Investigative journalist Tom Bower gathered firsthand information from sources all over the world, including politicians, corporate heads, and traders to compile the definitive history of oil. It is a story of high stakes and oil-exploring rivalries. Bower lays out the oil industry and its players in a way that highlights a sense of greed, intrigue, and arrogance.
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GATHERING THE MASTERS of the underworld at BP's concrete campus in Houston's sprawling suburbs in early 2009 was a cruel ritual. The muted light cast a harsh sheen across the weary faces of 12 men and one woman in the "Big Brain Room," a small cinema formally known as the HIVE, the Highly Immersive Visualization Environment. In the center of the front row sat David Rainey, BP's head of exploration. Peering at the curved screen through battery-powered spectacles allowing "sight" of the whole reservoir, the audience scrutinized the computer-generated three-dimensional images of a possible oil reservoir four miles below the waves of the Gulf of Mexico.
Hand-picked to assess the risks, none of the 13 was a buccaneer; they were rather proven company loyalists temporarily united by one credo: if their $100-million gamble to discover whether oil existed deep in the unknown was successful, BP could pocket $50 billion over 10 years.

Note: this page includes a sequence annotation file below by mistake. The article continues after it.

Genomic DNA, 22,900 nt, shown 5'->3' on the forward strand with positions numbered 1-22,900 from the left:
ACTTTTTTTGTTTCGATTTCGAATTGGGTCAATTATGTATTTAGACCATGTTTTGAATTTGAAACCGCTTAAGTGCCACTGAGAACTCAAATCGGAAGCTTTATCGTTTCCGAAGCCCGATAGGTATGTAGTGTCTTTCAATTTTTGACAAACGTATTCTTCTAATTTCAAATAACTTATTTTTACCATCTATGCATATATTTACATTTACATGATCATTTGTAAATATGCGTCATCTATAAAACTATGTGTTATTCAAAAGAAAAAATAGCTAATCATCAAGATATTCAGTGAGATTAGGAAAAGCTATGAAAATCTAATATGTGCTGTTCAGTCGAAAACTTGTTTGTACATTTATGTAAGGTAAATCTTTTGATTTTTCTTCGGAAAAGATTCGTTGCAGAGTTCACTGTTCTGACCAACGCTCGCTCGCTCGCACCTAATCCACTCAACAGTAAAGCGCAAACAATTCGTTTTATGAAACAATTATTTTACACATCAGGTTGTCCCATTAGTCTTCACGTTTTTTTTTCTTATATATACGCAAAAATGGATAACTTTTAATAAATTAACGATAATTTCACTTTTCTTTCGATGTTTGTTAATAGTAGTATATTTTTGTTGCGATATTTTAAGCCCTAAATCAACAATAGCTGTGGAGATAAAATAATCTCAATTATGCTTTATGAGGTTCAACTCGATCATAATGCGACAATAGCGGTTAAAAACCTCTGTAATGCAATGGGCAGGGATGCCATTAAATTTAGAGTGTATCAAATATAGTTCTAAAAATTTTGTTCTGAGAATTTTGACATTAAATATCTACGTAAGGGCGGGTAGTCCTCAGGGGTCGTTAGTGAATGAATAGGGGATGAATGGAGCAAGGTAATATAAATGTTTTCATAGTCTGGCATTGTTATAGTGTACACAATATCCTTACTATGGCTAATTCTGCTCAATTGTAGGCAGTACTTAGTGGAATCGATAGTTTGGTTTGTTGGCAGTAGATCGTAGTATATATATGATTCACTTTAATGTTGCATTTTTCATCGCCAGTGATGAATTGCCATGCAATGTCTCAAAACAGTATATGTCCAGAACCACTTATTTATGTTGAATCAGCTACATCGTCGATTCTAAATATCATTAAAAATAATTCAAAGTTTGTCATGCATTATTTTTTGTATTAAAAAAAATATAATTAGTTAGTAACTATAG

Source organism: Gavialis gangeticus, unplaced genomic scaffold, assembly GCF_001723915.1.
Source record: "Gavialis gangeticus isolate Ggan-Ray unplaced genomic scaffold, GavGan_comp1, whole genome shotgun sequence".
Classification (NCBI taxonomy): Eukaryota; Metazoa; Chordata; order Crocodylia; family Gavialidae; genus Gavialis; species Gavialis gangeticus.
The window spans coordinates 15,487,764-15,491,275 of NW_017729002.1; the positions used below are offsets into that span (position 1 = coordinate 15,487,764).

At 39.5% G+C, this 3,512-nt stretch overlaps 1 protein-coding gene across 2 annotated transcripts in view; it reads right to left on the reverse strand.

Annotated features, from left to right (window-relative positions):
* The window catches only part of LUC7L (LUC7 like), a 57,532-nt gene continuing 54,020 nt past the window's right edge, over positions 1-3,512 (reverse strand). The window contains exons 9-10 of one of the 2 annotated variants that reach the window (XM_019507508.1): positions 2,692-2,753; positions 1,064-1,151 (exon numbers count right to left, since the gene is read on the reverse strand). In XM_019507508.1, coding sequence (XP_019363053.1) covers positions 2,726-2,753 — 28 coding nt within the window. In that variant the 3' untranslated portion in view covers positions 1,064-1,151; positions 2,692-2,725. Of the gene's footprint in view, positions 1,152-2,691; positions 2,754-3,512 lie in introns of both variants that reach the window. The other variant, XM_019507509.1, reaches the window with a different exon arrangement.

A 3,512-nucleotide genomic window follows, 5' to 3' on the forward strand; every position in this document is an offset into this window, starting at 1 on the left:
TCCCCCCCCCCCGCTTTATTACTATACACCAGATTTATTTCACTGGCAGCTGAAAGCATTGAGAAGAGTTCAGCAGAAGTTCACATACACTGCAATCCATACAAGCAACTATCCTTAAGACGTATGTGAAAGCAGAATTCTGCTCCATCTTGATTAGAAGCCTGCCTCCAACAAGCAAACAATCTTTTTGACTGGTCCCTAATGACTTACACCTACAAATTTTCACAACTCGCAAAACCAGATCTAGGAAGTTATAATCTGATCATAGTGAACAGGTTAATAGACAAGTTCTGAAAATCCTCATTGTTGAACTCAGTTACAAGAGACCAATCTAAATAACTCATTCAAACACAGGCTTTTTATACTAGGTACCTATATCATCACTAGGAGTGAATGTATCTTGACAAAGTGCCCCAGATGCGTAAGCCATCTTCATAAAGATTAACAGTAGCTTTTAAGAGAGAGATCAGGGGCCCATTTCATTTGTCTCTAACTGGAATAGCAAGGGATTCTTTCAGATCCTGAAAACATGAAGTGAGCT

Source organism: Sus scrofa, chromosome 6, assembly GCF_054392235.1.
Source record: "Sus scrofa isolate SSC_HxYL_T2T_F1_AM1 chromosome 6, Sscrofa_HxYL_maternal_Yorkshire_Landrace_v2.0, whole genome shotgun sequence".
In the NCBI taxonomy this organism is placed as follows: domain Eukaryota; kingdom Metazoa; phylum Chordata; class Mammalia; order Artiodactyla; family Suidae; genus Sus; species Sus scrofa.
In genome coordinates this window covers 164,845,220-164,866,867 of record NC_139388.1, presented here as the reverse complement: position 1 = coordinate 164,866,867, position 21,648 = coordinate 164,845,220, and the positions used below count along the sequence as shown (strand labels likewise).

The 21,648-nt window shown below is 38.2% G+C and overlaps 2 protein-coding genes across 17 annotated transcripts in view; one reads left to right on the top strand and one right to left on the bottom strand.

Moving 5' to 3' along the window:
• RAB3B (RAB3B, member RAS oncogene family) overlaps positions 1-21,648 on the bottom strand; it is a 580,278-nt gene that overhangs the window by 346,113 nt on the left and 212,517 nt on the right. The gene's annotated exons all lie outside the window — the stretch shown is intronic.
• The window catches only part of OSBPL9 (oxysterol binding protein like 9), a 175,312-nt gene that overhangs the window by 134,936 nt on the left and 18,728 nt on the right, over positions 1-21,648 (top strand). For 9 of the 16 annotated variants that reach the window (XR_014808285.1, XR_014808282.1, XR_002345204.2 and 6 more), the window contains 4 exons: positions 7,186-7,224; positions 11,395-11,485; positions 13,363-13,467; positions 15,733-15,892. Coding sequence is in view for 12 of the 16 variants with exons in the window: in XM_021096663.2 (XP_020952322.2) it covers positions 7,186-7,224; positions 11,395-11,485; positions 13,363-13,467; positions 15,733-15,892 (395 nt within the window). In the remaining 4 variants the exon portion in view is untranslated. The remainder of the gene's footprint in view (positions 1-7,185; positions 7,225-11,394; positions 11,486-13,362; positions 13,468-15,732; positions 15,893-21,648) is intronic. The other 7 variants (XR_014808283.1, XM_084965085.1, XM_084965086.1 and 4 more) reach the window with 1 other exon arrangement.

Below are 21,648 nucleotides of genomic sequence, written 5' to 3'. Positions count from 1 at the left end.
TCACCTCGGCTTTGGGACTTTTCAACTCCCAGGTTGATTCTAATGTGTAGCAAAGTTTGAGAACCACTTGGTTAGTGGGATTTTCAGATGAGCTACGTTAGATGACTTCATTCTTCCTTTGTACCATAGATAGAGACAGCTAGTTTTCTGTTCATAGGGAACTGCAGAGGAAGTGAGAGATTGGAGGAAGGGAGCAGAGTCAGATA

But they would be cursed, not least by themselves, if their calculations were wrong. For oil explorers, the license to make mistakes was limited. The humiliation of failure was permanent. The mood in the HIVE was inevitably influenced by BP's decision to locate its headquarters within a modern concrete zone. Despite some scattered trees, the disfigured Texan landscape embodied the cliché that oil is either an old, difficult and dirty business or "new, good stuff." "Nothing is more exciting than drilling," smiled Rainey. The Ulsterman, born in 1954, personified the oilman's permanent restlessness. Easy oil — "the low-hanging fruit" — was now history, and breaking frontiers to find new oil was "incredibly difficult." Although BP's skills in exploration were acknowledged by its rivals, the search beneath the Gulf of Mexico was particularly brutal. Excluded from most playgrounds, at best only one in three of BP's operations would strike oil. At the end of the show the 13 headed for a hotel conference room, each clutching a personalized folder listing 50 potential sites for test holes off West Africa's coast, in Asia, South America and the Gulf of Mexico. Over the next four days they would decide where to spend more than $1 billion drilling through sand, salt, clay and rock. BP's future depended on finding new oil but there were no guarantees. Although the exploration business was dependent on science, much remained beyond their control. Even the best geologists tended to deploy just three words: "possibly," "probably" and "regrettably."